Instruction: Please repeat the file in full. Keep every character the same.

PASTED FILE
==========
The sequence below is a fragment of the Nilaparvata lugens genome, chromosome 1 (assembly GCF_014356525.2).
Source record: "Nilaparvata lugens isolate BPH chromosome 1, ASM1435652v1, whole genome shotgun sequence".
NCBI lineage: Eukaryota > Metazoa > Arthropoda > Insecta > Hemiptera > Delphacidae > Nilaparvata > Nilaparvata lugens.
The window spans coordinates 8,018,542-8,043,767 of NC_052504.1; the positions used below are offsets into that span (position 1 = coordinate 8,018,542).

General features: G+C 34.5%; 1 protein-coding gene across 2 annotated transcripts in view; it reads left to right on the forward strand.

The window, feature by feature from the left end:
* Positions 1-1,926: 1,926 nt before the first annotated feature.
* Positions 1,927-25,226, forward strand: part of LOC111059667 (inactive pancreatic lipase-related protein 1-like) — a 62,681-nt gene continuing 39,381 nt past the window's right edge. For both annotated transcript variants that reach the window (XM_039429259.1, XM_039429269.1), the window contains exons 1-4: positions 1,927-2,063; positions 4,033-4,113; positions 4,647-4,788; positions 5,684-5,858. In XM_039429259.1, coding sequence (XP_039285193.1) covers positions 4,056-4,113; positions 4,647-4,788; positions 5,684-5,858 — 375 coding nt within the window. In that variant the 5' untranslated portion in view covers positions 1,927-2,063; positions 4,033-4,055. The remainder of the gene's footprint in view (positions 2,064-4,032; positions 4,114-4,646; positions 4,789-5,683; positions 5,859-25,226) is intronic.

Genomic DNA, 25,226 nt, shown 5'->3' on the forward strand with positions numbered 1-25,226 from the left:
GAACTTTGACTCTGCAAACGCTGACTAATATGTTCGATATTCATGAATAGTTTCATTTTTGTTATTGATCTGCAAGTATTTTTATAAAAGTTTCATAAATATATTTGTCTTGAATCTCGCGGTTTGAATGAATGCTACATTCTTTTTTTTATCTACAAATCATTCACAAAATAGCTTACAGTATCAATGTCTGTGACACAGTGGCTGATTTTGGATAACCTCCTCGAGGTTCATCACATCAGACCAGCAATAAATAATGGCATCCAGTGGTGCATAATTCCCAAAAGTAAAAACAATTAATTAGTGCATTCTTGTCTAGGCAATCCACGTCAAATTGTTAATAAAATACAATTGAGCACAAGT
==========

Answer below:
The sequence below is a fragment of the Nilaparvata lugens genome, chromosome 1 (assembly GCF_014356525.2).
Source record: "Nilaparvata lugens isolate BPH chromosome 1, ASM1435652v1, whole genome shotgun sequence".
NCBI lineage: Eukaryota > Metazoa > Arthropoda > Insecta > Hemiptera > Delphacidae > Nilaparvata > Nilaparvata lugens.
The window spans coordinates 8,018,542-8,043,767 of NC_052504.1; the positions used below are offsets into that span (position 1 = coordinate 8,018,542).

General features: G+C 34.5%; 1 protein-coding gene across 2 annotated transcripts in view; it reads left to right on the forward strand.

The window, feature by feature from the left end:
* Positions 1-1,926: 1,926 nt before the first annotated feature.
* Positions 1,927-25,226, forward strand: part of LOC111059667 (inactive pancreatic lipase-related protein 1-like) — a 62,681-nt gene continuing 39,381 nt past the window's right edge. For both annotated transcript variants that reach the window (XM_039429259.1, XM_039429269.1), the window contains exons 1-4: positions 1,927-2,063; positions 4,033-4,113; positions 4,647-4,788; positions 5,684-5,858. In XM_039429259.1, coding sequence (XP_039285193.1) covers positions 4,056-4,113; positions 4,647-4,788; positions 5,684-5,858 — 375 coding nt within the window. In that variant the 5' untranslated portion in view covers positions 1,927-2,063; positions 4,033-4,055. The remainder of the gene's footprint in view (positions 2,064-4,032; positions 4,114-4,646; positions 4,789-5,683; positions 5,859-25,226) is intronic.

Genomic DNA, 25,226 nt, shown 5'->3' on the forward strand with positions numbered 1-25,226 from the left:
GAACTTTGACTCTGCAAACGCTGACTAATATGTTCGATATTCATGAATAGTTTCATTTTTGTTATTGATCTGCAAGTATTTTTATAAAAGTTTCATAAATATATTTGTCTTGAATCTCGCGGTTTGAATGAATGCTACATTCTTTTTTTTATCTACAAATCATTCACAAAATAGCTTACAGTATCAATGTCTGTGACACAGTGGCTGATTTTGGATAACCTCCTCGAGGTTCATCACATCAGACCAGCAATAAATAATGGCATCCAGTGGTGCATAATTCCCAAAAGTAAAAACAATTAATTAGTGCATTCTTGTCTAGGCAATCCACGTCAAATTGTTAATAAAATACAATTGAGCACAAGT